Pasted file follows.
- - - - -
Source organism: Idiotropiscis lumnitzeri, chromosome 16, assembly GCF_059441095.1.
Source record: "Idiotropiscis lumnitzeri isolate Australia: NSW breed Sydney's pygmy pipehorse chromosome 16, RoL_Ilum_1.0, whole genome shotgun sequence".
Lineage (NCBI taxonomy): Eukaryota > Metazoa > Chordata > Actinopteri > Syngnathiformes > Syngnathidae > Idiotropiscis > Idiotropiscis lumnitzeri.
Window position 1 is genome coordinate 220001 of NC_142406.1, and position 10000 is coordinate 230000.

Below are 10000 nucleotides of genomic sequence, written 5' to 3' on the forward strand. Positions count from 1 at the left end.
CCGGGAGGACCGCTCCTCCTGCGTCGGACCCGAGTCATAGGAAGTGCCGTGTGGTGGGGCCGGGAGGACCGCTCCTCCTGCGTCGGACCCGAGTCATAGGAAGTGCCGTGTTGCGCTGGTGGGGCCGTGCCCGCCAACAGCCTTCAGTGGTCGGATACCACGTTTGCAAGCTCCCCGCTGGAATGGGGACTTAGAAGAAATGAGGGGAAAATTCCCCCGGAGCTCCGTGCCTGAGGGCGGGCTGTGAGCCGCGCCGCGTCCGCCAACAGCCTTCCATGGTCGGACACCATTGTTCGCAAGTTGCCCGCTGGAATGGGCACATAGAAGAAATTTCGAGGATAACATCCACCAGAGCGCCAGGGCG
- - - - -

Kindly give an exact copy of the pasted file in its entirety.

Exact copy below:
Source organism: Idiotropiscis lumnitzeri, chromosome 16, assembly GCF_059441095.1.
Source record: "Idiotropiscis lumnitzeri isolate Australia: NSW breed Sydney's pygmy pipehorse chromosome 16, RoL_Ilum_1.0, whole genome shotgun sequence".
Lineage (NCBI taxonomy): Eukaryota > Metazoa > Chordata > Actinopteri > Syngnathiformes > Syngnathidae > Idiotropiscis > Idiotropiscis lumnitzeri.
Window position 1 is genome coordinate 220001 of NC_142406.1, and position 10000 is coordinate 230000.

Below are 10000 nucleotides of genomic sequence, written 5' to 3' on the forward strand. Positions count from 1 at the left end.
CCGGGAGGACCGCTCCTCCTGCGTCGGACCCGAGTCATAGGAAGTGCCGTGTGGTGGGGCCGGGAGGACCGCTCCTCCTGCGTCGGACCCGAGTCATAGGAAGTGCCGTGTTGCGCTGGTGGGGCCGTGCCCGCCAACAGCCTTCAGTGGTCGGATACCACGTTTGCAAGCTCCCCGCTGGAATGGGGACTTAGAAGAAATGAGGGGAAAATTCCCCCGGAGCTCCGTGCCTGAGGGCGGGCTGTGAGCCGCGCCGCGTCCGCCAACAGCCTTCCATGGTCGGACACCATTGTTCGCAAGTTGCCCGCTGGAATGGGCACATAGAAGAAATTTCGAGGATAACATCCACCAGAGCGCCAGGGCG